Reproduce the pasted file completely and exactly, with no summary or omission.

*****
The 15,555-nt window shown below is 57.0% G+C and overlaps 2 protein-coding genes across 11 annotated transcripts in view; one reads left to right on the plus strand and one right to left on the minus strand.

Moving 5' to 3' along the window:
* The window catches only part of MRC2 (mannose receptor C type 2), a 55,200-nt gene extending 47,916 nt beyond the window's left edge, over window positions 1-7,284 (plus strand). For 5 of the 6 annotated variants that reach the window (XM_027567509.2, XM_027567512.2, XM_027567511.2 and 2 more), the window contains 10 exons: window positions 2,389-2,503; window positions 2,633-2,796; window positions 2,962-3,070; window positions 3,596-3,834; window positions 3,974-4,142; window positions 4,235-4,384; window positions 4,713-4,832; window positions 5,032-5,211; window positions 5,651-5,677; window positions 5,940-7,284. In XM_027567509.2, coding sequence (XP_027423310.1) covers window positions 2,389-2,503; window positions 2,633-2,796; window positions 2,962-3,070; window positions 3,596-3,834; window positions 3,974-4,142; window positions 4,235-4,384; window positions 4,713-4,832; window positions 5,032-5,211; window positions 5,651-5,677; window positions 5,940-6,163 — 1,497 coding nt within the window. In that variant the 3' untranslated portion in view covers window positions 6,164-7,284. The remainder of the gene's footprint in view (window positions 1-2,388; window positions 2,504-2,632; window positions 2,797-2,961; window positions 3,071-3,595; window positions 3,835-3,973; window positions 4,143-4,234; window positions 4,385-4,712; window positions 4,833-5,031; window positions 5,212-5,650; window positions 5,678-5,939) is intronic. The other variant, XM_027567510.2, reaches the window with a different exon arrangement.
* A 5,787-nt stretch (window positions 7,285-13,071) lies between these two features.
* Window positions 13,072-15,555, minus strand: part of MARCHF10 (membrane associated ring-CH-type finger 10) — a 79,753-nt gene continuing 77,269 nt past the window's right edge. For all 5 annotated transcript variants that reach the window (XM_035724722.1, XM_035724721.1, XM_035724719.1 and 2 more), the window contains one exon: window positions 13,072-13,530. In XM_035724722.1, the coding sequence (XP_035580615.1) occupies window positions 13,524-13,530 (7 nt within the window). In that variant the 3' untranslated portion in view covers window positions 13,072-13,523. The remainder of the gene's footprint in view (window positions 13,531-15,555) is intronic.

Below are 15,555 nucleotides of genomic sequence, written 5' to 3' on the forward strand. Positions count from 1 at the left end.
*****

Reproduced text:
The 15,555-nt window shown below is 57.0% G+C and overlaps 2 protein-coding genes across 11 annotated transcripts in view; one reads left to right on the plus strand and one right to left on the minus strand.

Moving 5' to 3' along the window:
* The window catches only part of MRC2 (mannose receptor C type 2), a 55,200-nt gene extending 47,916 nt beyond the window's left edge, over window positions 1-7,284 (plus strand). For 5 of the 6 annotated variants that reach the window (XM_027567509.2, XM_027567512.2, XM_027567511.2 and 2 more), the window contains 10 exons: window positions 2,389-2,503; window positions 2,633-2,796; window positions 2,962-3,070; window positions 3,596-3,834; window positions 3,974-4,142; window positions 4,235-4,384; window positions 4,713-4,832; window positions 5,032-5,211; window positions 5,651-5,677; window positions 5,940-7,284. In XM_027567509.2, coding sequence (XP_027423310.1) covers window positions 2,389-2,503; window positions 2,633-2,796; window positions 2,962-3,070; window positions 3,596-3,834; window positions 3,974-4,142; window positions 4,235-4,384; window positions 4,713-4,832; window positions 5,032-5,211; window positions 5,651-5,677; window positions 5,940-6,163 — 1,497 coding nt within the window. In that variant the 3' untranslated portion in view covers window positions 6,164-7,284. The remainder of the gene's footprint in view (window positions 1-2,388; window positions 2,504-2,632; window positions 2,797-2,961; window positions 3,071-3,595; window positions 3,835-3,973; window positions 4,143-4,234; window positions 4,385-4,712; window positions 4,833-5,031; window positions 5,212-5,650; window positions 5,678-5,939) is intronic. The other variant, XM_027567510.2, reaches the window with a different exon arrangement.
* A 5,787-nt stretch (window positions 7,285-13,071) lies between these two features.
* Window positions 13,072-15,555, minus strand: part of MARCHF10 (membrane associated ring-CH-type finger 10) — a 79,753-nt gene continuing 77,269 nt past the window's right edge. For all 5 annotated transcript variants that reach the window (XM_035724722.1, XM_035724721.1, XM_035724719.1 and 2 more), the window contains one exon: window positions 13,072-13,530. In XM_035724722.1, the coding sequence (XP_035580615.1) occupies window positions 13,524-13,530 (7 nt within the window). In that variant the 3' untranslated portion in view covers window positions 13,072-13,523. The remainder of the gene's footprint in view (window positions 13,531-15,555) is intronic.

Below are 15,555 nucleotides of genomic sequence, written 5' to 3' on the forward strand. Positions count from 1 at the left end.